Yoga is growing in popularity in Africa and the African Diaspora. It comes with it some curiosity about the origin of the practice. A recent post which went viral on Instagram made the following claim:
While there is no data to substantiate the “riro” origins of yoga, further research suggests that there is growing interest in Smai Tawi, otherwise known as Kemetic yoga, which seems to tie modern day yoga to African roots.
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Smai Tawi means the union of the two lands, which in Kemetic teachings means the integration of the higher and lower nature within the human entity. Smai Tawi has been cited on temple walls in Egypt, formerly Kush, dating some 10,000 years ago.
According to practitioners, although the dominant literature points to yoga’s origins some 5,000 years ago in ancient India, Egyptian scriptures like The Ebers Papyrus, an Egyptian medical papyrus of herbal knowledge dating 1550 BC, say that Osiris, the Egyptian god of the underworld revered as the king of the living, went to India when it was a colony of Kush. He transported the practice to India where it developed and then disseminated back into the world.
All A Myth?
But, other practitioners say the Egyptian roots of modern day yoga is false.
The Sociological Yogi calls the Kemetic roots of yoga a myth, arguing prolifically that:
“…the interpretation of such visual “evidence” as hieroglyphs that depict what look like modern yoga postures or textual descriptions of spiritual practices as yoga is misplaced. Basically, it amounts to what Samuel (2008:8) has described as us “reading later practices into the material” to such a degree “that it is of little or no use for constructing any kind of history of practices.” In other words, believing yoga is in fact an ancient Egyptian (aka, African) practice is just a product of us seeing what we want to see in the records of the time and misinterpreting the data. It’s anachronistic.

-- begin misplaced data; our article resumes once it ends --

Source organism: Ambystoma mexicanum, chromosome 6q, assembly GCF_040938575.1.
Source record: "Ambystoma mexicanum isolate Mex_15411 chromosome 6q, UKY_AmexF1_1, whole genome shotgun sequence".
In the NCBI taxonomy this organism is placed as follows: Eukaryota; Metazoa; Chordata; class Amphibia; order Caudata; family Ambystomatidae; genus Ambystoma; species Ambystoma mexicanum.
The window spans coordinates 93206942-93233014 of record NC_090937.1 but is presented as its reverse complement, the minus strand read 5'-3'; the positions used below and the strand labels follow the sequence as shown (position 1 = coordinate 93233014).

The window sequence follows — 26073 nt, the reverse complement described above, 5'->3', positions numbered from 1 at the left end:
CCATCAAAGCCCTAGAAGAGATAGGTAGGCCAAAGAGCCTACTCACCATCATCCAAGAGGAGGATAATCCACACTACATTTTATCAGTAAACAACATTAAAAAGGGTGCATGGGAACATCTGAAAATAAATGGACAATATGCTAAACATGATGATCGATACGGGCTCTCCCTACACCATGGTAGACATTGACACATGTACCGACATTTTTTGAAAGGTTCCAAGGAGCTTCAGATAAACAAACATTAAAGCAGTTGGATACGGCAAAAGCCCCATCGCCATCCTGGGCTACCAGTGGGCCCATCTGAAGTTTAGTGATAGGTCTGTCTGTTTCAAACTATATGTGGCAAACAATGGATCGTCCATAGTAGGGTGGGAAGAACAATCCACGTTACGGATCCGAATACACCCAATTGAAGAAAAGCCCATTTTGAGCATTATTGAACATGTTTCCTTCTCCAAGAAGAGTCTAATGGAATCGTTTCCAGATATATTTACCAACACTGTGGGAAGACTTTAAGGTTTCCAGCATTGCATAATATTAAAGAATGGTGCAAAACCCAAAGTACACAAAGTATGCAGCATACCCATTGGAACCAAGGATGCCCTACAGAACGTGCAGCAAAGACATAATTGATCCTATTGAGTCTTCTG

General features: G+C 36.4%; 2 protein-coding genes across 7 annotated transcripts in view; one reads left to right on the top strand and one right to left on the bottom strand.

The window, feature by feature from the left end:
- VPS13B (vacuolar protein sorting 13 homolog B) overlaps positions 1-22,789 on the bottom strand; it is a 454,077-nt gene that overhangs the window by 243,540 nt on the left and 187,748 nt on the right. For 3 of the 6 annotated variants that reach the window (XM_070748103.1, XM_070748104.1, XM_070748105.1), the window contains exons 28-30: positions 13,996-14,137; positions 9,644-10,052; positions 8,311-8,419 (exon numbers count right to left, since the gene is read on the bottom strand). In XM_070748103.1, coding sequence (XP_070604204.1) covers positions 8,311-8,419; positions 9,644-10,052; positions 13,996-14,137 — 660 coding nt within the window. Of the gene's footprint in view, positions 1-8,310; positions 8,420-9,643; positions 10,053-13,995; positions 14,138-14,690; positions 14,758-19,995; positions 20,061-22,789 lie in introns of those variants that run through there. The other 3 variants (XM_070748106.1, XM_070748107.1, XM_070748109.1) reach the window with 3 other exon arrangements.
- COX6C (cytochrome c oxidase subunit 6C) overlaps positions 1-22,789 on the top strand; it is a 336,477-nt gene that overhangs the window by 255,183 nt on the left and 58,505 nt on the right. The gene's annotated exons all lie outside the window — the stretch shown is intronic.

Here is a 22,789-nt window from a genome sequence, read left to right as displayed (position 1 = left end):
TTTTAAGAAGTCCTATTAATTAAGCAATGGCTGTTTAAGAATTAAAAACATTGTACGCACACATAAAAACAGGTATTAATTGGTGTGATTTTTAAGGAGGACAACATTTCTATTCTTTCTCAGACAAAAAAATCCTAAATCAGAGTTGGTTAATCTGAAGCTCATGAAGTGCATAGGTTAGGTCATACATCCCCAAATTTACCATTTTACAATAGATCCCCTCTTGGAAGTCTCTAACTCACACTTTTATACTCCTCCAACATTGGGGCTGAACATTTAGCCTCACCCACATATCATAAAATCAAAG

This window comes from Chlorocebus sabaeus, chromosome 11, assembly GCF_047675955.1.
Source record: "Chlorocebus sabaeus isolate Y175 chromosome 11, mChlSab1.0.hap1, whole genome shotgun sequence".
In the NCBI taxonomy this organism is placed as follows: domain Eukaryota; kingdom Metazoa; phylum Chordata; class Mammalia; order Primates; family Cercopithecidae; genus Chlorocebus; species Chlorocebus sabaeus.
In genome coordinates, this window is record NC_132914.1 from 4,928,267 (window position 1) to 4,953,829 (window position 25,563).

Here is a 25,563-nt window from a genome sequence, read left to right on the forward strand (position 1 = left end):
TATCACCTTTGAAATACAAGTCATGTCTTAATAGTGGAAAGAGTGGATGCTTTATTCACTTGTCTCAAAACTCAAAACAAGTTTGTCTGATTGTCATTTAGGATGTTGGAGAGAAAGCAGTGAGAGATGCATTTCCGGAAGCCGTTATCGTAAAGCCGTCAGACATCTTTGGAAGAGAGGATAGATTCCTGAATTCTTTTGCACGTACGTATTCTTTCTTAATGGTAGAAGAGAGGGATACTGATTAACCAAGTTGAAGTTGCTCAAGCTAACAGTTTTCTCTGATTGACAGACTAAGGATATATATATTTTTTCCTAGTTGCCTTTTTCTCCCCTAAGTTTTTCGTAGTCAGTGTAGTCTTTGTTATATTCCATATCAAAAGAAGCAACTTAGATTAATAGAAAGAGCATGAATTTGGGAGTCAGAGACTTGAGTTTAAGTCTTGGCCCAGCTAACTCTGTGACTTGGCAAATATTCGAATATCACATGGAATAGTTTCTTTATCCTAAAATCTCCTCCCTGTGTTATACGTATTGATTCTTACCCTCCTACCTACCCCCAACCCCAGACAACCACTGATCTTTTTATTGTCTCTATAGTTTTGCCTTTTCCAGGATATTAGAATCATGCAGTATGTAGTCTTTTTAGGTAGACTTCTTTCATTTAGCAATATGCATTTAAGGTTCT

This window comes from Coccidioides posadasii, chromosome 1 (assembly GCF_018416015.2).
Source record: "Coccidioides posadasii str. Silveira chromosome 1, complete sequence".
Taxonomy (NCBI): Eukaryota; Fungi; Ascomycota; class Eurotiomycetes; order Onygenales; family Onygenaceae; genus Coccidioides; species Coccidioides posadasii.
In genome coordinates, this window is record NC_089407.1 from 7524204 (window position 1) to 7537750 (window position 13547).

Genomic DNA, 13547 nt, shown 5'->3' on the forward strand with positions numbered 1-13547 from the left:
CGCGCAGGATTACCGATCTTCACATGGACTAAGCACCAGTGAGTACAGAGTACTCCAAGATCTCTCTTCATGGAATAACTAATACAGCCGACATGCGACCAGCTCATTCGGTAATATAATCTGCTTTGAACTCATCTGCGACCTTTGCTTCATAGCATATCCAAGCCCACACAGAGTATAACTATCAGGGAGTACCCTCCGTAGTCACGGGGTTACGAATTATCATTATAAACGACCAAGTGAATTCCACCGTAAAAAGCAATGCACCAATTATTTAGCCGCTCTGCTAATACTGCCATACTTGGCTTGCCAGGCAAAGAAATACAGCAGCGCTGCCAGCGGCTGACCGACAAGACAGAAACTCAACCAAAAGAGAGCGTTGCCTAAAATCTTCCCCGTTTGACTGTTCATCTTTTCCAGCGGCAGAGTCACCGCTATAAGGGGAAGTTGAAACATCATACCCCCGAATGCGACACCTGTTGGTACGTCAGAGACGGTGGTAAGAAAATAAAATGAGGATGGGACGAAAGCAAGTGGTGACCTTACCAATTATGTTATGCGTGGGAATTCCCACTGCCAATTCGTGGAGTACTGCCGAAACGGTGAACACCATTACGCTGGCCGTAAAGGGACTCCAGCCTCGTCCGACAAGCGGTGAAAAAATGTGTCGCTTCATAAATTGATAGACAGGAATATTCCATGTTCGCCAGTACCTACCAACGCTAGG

Then why has this myth persisted, and even gained in popularity since it was introduced in the 1990s? This is the real kicker. Kemetic Yoga has become popular primarily among African Americans, who have used the idea that yoga’s “true” heritage is from North Africa as a way to reclaim a practice that has been in recent decades dominated by whites. An academic study by Birdee et al. (2002) found a significant difference in racial composition of yogis, with 84% of practitioners being white and only 6% being African American (10% other). This is compared to Census data that shows African Americans make up 13% of the US population. But you don’t need this academic article to see whiteness in yoga; all you need to do is open an edition of Yoga Journal, where practically all the bodies portrayed are lithe, white women.”
Finally, some practitioners believe it may be a middle ground, where “bodily spiritual practices in ancient Egypt that akin to today’s yoga postures, though no causality may exist”, meaning the practices may be similar but likely developed individually.
Check out the images below for yourself and join the debate. Is yoga African? And does it matter to you whether it is or not?